Stonehenge - Th Ancient Stone Circle Investigation

Trip Start May 30, 2012
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Trip End Nov 07, 2012


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Flag of United Kingdom  , England,
Sunday, September 16, 2012

The ancient stone circles of Stonehenge and Avebury have puzzled historians for years. No one knows exactly why they were made or exactly how, but there they have stood for numerous generations. It's time that someone cracked this mysterous case of old. This is a story of how Jess and I spent the day searching for answers of the ancient stone circles.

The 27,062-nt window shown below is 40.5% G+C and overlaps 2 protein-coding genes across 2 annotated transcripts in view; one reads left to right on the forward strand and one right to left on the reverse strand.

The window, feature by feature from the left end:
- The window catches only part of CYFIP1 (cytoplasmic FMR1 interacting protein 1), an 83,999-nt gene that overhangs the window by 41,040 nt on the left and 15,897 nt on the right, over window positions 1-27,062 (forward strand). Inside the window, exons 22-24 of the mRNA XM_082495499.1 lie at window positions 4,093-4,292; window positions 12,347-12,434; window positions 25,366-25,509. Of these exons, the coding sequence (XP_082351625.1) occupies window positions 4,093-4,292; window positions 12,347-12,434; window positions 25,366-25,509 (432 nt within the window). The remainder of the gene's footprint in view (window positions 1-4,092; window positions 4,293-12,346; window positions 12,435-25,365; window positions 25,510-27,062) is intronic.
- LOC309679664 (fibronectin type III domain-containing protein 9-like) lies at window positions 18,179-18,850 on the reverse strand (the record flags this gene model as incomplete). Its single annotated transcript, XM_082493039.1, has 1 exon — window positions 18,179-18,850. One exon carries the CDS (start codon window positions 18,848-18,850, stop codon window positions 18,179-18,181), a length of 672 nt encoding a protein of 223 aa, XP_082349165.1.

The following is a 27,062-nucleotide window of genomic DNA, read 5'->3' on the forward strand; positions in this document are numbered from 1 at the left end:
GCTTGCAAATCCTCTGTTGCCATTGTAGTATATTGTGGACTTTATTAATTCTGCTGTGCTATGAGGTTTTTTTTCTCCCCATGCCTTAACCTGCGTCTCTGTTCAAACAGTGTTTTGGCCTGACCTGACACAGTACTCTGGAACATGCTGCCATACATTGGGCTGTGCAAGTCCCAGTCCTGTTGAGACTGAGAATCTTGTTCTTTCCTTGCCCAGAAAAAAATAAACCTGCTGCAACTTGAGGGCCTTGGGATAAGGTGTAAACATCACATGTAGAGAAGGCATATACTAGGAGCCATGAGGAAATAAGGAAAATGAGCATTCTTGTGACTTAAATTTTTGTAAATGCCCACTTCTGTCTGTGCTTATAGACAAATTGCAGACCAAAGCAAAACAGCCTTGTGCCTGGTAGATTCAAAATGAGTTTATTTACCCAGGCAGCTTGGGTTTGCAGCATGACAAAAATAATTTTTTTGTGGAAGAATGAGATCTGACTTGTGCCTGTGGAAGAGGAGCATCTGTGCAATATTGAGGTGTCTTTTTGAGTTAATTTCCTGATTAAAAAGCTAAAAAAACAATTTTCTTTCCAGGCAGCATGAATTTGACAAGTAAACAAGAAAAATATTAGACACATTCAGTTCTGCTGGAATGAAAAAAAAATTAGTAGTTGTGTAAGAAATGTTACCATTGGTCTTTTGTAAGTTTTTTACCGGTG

Stonehenge was only about a 12 minute drive away from our hosts in Salisbury, so we set out for there first. Alex, the one I think of as the mother hen of the house, graceously lent us his National Trust membership card to obtain free entry to many National Trust things throughout the day. Stonehenge was included. Also Jack, our couch surf contact, and the one who is good at everything (a real Jack of all trades), lent us his National Trust parking sticker that allowed us to park free at all National Trust sites for the day. Cheers mates, we appreciate it! We pulled into the parking lot at Stonehenge and were given the royal treatment because of the sticker on the windshield. The park control guy motioned for us to pull ahead and park in a pretty decent spot. Stonehenge was packed! But once we started walking around it, it started to thin out. We got some audio guides that were very informative as we walked in a big circle around the stones. Only the very, very important people get to walk amongst the stones (right in-laws?). I found Stonehenge absolutely amazing! Each inner circle stone weighed about 5 tons, outter circle stones weighed about 25 tons and the few trilithon stones weighed up to 50 tons! Some stones are sticking straight up and have the bottom third of each rock buried into the ground to secure it. Historians think that the bluestone rocks were collected from the Preseli Hills in Wales, somehow put on a raft and floated to Salisbury, then somehow transported to the their final resting site of Stonehenge. Most of the rocks have gone missing because of past generations mistreating them and stealing them, but Stonehenge originally started as a full circle. The lintel rocks on top of the vertical rocks were cut with a slight curve in them to form the larger circle. Little notches were also put into the lintels so that they fit together perfectly and secured the whole circle as one. The coolest part was that the whole structure forms one giant calendar. When the summer and winter solstices come around, the stones are positioned perfectly so that a shadow is cast in the middle archway. Pretty impressive. Theories have been made as to what this was actually built for. Some say it's a calendar, some say it's a place where people come and worship ancient gods, and still some say that it was a way to show it's maker's power and might. Jess and I were still not convinced. Actually, Jess had already made her mind up, she thinks aliens put them there. "The Fox Mulder Theory." A possibility I admit, but I didn't have enough proof to conclude this theory. However, the truth was still out there, so we set out for Avebury to do some more searching.